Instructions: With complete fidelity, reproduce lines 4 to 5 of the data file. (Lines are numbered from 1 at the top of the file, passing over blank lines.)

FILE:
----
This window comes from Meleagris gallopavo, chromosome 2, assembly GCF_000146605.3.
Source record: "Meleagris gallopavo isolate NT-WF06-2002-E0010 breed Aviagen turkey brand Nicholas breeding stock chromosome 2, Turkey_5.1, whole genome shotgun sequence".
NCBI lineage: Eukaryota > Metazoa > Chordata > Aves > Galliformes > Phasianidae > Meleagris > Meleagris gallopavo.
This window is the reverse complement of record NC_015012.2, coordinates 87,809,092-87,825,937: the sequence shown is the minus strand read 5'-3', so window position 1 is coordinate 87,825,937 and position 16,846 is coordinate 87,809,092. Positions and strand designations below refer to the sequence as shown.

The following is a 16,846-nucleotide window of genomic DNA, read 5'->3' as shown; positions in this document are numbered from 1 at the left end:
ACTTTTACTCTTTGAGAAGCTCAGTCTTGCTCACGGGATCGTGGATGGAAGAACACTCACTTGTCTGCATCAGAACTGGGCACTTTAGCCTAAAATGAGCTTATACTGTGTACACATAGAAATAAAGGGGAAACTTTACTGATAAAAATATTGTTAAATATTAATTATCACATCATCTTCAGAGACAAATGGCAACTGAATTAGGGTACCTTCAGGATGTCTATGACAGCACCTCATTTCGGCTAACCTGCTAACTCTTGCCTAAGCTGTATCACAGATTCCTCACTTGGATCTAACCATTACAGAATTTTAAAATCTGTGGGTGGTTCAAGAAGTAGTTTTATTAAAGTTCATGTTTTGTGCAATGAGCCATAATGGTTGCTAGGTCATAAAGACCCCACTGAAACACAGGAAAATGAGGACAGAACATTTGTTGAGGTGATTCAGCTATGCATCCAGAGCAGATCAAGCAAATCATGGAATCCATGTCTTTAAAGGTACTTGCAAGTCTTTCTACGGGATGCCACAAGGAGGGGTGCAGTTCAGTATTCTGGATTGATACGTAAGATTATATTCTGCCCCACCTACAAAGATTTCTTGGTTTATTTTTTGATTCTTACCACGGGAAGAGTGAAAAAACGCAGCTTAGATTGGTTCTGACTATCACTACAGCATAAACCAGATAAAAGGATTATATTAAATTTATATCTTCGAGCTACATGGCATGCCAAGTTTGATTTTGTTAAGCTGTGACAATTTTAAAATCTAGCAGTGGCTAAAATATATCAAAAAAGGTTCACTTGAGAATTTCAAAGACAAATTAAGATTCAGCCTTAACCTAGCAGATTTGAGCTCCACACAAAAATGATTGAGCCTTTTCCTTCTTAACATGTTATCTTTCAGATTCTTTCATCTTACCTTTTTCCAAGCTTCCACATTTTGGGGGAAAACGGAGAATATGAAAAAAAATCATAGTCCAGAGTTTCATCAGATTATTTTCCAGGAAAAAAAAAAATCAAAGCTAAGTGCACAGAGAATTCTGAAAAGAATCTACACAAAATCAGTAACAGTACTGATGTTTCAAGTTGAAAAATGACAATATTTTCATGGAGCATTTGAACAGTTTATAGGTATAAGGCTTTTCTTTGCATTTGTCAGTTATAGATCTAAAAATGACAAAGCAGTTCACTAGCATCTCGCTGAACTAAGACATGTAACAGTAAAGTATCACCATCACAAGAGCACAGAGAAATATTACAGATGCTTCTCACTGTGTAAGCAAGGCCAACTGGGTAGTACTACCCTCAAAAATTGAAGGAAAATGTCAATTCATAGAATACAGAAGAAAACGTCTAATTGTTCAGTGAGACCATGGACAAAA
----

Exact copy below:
This window is the reverse complement of record NC_015012.2, coordinates 87,809,092-87,825,937: the sequence shown is the minus strand read 5'-3', so window position 1 is coordinate 87,825,937 and position 16,846 is coordinate 87,809,092. Positions and strand designations below refer to the sequence as shown.

The following is a 16,846-nucleotide window of genomic DNA, read 5'->3' as shown; positions in this document are numbered from 1 at the left end: